Another season of Major League Baseball is in full swing, and the voting for the 83rd annual All-Star Game is open both online and in all 30 ballparks across North America. Fans can vote online a maximum of 25 times per e-mail address until June 28 for starting position players, a system one columnist deems “an exercise in global, participatory democracy” with an “enormous” electorate. Beyond the nine starting position players, the players themselves vote for backup All-Star players and team managers select several players of their choosing to ensure that at least one player from each team is represented for parity reasons.

Some may say, “Who cares? The All-Star Game doesn’t even matter.” On the surface, the statement has some merit—the MLB All-Star Game merely determines which league will claim home field advantage in the World Series in October and is largely hoopla and fanfare. Delve a bit deeper, however, and it becomes clear the All-Star Game is critical at the individual player level. Simply being named to the All-Star roster is a defining characteristic of a player and a sticking point in future contract negotiations.

To put it plainly, All-Star nominations translate to higher player salaries in the long run by demarcating expertise—be it in salary arbitration hearings or free agent contract negotiations (or even marginal salary bonuses of hundreds of thousands of dollars for some). Just ask agent Scott Boras how convenient it is to tack that little tidbit onto his clients’ résumés when seeking another gargantuan contract. By extension, therefore, All-Star Game nominations have at least an indirect impact on the labor market structure of MLB and it is worthwhile to look at alternatives to make player selections more democratic in a modern sense.

Though MLB grants 25 votes per individual in an attempt to offset the innate inequities between large-market and small-market fan bases, the inequities persist. No matter how one reads it, large-market teams tend to boast more players on a league’s starting roster because of their larger fan base and wider name recognition. Just take a look at the 2011 starting lineup for the American League—Boston and New York position players alone took six of the nine spots. Sure, Boston and New York could simply have comparatively better players at given positions, but given the subpar years of Alex Rodriguez and Derek Jeter before the All-Star break last year, fans seem to have been ill-informed when casting their ballots.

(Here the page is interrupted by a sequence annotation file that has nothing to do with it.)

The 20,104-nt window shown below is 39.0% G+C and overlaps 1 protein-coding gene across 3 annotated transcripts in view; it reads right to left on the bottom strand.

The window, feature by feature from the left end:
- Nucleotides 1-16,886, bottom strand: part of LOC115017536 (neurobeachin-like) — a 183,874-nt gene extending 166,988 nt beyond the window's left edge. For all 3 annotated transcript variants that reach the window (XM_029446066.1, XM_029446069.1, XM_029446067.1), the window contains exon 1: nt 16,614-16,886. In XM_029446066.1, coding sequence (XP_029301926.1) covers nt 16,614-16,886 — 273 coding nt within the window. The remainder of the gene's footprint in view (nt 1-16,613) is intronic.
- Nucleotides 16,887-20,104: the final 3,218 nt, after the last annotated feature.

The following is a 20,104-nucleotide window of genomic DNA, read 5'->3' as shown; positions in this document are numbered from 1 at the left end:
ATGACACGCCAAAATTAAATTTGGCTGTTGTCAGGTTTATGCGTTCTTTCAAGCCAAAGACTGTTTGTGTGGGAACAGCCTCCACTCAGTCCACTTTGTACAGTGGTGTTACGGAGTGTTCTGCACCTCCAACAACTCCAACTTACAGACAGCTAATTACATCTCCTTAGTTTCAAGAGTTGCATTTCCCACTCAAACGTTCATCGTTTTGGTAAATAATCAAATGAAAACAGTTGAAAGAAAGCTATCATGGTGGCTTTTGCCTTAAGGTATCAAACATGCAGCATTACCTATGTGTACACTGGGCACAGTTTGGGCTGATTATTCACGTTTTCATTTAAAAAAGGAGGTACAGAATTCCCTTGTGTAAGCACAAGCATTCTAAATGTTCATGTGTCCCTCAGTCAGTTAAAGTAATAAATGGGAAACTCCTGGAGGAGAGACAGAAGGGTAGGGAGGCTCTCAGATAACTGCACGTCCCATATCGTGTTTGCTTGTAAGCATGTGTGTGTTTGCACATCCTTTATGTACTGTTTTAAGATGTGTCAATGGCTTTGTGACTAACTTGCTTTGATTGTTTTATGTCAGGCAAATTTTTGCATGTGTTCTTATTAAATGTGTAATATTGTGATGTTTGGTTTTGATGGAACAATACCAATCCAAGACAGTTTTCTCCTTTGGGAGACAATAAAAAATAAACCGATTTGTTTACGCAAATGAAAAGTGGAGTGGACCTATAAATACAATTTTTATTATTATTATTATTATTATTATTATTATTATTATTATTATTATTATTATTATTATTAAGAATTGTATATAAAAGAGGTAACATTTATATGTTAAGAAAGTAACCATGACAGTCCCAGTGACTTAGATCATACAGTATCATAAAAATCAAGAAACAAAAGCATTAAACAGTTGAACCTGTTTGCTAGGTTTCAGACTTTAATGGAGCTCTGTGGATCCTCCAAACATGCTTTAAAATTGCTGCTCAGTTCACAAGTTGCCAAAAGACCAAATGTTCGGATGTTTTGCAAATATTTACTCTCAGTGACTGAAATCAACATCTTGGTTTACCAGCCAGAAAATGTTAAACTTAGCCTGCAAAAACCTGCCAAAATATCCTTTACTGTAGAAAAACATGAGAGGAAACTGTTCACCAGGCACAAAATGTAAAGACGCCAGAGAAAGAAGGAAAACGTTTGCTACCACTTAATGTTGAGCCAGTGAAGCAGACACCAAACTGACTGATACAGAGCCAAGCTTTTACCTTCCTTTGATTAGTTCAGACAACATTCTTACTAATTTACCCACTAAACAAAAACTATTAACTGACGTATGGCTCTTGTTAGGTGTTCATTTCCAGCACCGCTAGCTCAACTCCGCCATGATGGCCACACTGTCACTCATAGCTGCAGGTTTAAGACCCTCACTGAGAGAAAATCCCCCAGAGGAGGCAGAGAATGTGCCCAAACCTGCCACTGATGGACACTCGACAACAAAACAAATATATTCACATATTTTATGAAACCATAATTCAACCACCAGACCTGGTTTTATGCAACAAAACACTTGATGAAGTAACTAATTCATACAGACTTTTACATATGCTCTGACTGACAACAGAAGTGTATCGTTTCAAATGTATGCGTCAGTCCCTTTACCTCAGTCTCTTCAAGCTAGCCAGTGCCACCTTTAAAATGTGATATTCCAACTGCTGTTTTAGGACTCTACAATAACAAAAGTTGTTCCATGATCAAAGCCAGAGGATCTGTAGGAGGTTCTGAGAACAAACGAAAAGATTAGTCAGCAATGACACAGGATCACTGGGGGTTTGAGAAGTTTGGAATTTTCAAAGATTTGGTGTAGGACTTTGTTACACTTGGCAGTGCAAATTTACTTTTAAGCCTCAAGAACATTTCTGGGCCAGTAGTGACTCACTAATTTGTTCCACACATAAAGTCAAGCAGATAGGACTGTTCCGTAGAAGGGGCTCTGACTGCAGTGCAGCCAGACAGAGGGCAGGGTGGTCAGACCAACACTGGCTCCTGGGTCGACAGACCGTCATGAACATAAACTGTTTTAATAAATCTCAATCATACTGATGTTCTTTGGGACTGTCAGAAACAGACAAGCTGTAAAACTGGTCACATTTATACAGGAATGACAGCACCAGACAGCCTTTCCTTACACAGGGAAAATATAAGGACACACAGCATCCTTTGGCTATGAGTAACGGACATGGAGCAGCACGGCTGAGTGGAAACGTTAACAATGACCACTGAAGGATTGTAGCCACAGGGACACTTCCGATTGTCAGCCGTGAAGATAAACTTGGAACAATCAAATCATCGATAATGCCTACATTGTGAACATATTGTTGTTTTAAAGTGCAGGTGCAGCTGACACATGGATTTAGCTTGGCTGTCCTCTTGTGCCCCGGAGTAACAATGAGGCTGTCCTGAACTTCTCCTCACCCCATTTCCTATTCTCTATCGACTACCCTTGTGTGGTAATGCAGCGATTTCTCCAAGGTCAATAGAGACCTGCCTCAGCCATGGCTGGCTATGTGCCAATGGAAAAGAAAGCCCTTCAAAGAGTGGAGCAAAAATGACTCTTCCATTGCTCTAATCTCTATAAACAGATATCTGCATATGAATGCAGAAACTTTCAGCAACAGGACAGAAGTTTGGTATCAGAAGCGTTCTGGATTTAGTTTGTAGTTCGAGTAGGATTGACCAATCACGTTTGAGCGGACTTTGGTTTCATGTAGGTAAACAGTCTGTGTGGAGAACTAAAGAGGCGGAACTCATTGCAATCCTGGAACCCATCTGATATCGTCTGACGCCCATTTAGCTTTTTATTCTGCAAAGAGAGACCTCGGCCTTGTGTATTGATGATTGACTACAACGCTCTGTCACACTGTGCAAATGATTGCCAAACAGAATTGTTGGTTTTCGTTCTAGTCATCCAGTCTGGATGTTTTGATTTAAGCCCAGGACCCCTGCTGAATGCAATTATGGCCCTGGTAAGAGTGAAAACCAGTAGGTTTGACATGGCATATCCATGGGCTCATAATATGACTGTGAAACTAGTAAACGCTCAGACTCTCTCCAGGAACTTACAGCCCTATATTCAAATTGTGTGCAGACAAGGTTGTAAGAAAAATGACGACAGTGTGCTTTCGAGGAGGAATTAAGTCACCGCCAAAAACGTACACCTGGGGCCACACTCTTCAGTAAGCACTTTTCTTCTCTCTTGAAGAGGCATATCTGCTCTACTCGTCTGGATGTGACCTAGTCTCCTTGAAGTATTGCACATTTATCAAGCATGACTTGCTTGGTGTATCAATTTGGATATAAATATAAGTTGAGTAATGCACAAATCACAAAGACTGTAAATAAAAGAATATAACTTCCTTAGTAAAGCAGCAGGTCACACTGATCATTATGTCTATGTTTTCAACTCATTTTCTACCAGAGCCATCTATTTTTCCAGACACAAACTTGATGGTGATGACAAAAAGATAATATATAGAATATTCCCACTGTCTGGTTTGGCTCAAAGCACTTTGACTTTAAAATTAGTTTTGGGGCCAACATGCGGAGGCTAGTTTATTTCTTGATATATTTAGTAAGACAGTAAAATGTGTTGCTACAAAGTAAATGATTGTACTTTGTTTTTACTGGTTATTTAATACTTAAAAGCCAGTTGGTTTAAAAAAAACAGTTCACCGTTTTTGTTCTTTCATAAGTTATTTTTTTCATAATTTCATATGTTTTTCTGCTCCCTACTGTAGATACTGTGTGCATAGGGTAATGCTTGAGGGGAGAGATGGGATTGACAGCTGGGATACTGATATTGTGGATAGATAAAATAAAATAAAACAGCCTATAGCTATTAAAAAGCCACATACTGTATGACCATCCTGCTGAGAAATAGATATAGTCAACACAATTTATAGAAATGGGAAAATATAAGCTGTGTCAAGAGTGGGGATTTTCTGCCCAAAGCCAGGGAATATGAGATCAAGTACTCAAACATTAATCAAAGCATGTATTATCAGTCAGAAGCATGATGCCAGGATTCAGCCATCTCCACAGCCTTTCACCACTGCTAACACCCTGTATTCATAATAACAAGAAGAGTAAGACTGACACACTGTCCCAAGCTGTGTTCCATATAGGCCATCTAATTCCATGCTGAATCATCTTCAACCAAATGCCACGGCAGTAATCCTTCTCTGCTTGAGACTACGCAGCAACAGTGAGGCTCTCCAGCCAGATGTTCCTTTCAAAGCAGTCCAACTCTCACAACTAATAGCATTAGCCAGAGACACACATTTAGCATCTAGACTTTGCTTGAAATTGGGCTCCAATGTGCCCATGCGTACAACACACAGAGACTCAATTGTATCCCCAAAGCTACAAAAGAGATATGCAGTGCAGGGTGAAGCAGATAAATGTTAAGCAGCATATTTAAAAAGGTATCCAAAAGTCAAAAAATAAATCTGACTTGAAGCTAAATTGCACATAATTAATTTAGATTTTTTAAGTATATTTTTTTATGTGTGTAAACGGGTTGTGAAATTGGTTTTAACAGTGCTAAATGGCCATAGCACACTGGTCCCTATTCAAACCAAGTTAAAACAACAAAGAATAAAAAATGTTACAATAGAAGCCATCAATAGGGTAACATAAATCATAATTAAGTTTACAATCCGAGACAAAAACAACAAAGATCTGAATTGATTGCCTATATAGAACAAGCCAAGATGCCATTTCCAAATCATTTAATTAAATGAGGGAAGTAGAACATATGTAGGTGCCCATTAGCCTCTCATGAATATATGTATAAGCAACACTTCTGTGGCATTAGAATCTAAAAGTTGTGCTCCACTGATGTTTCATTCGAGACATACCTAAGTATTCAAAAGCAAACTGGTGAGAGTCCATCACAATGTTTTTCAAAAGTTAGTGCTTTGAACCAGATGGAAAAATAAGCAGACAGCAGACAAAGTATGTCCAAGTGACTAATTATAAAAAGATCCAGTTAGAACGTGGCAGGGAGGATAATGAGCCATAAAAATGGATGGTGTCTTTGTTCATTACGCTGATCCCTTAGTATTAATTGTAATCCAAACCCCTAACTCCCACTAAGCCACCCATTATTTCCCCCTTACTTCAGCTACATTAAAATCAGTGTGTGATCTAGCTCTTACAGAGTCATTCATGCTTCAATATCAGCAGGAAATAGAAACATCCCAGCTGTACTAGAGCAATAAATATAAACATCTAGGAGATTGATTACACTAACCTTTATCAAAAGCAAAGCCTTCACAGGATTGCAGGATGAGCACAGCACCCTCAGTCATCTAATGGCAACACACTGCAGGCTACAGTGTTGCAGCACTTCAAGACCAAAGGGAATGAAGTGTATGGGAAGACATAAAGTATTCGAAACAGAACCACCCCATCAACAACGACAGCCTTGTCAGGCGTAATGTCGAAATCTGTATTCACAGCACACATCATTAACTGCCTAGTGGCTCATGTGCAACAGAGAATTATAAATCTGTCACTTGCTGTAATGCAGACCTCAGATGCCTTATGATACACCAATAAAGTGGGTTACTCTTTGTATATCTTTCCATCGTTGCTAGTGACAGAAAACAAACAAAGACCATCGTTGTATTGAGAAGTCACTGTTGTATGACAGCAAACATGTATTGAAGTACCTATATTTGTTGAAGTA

How can MLB rectify this starting position player ballot dilemma? A two-pronged approach would help. First, list the position players on the ballot in order of sortable stats ranging from batting average to slugging percentage; the current ballot structure requires fans to actively seek out stats and assumes that all have adequate knowledge.

Secondly, and more importantly, the structure of voting should be changed so that fans are incentivized to vote for players that aren’t on their favorite team’s roster. The current structure makes a mockery of the equality of impact that is supposed to define our modern democracy by allowing some particularly avid fans to hijack the system and dilute the votes of casual fans. Instead, the voting system should use a two-step process that occurs over two weeks in late June, with each position category divided in half by lottery to create localized, intra-position voting competition. The winners of each local race the first week face their positional counterpart in a final vote to determine the starting slot, with the second-place winner starting as backup (eliminating the need for player selections).

For example, let’s take first basemen in the American League this year and run their names through a lottery. The random number generator pits the following against each other in Pool One: Adrian Gonzalez, Albert Pujols, Adam Lind, Carlos Pena, Justin Smoak, Eric Hosmer, and Daric Barton. The remaining first basemen in the AL face off against each other in Pool Two. The individuals with a plurality of votes in each pool move on to face each other in the second week. While the first week may be more based on team allegiance, the second round invites fans of all teams to cast ballots to construct the best team to put out on the field against the opposing league. Thus, the voting process eliminates many biases intrinsic to the current arrangement and does not drag on forever.

What about the pitchers? Players have as much a right as any other to vote on the pitchers worthy of a nod since they are the ones facing them daily, but giving them sole control is a bit unfair to many fans whose favorite players take the mound every five days. Here is a more reasonable alternative: have players nominate the top 50 pitchers (starters and relievers) in each league, then have fans vote for the top 10 starting pitchers and top five relief pitchers of that group using the current system during the last week of voting. That should get fans disappointed in their previously futile vote to run back to the online ballot box for a shot at redemption. For parity’s sake, the managers can fill out the remaining roster spots due to injury or non-participation or vacancy if necessary and choose the starting pitcher who will begin the game.

Under this arrangement, the All-Star Game’s impact on the labor market structure remains the same, but the players who can call themselves “All-Stars” (and earn the bigger payday) will have had to earn it through a more democratic system.

Baseball is America’s pastime, so it should try to act like it a bit more.


Photo Credit: Wikimedia Commons

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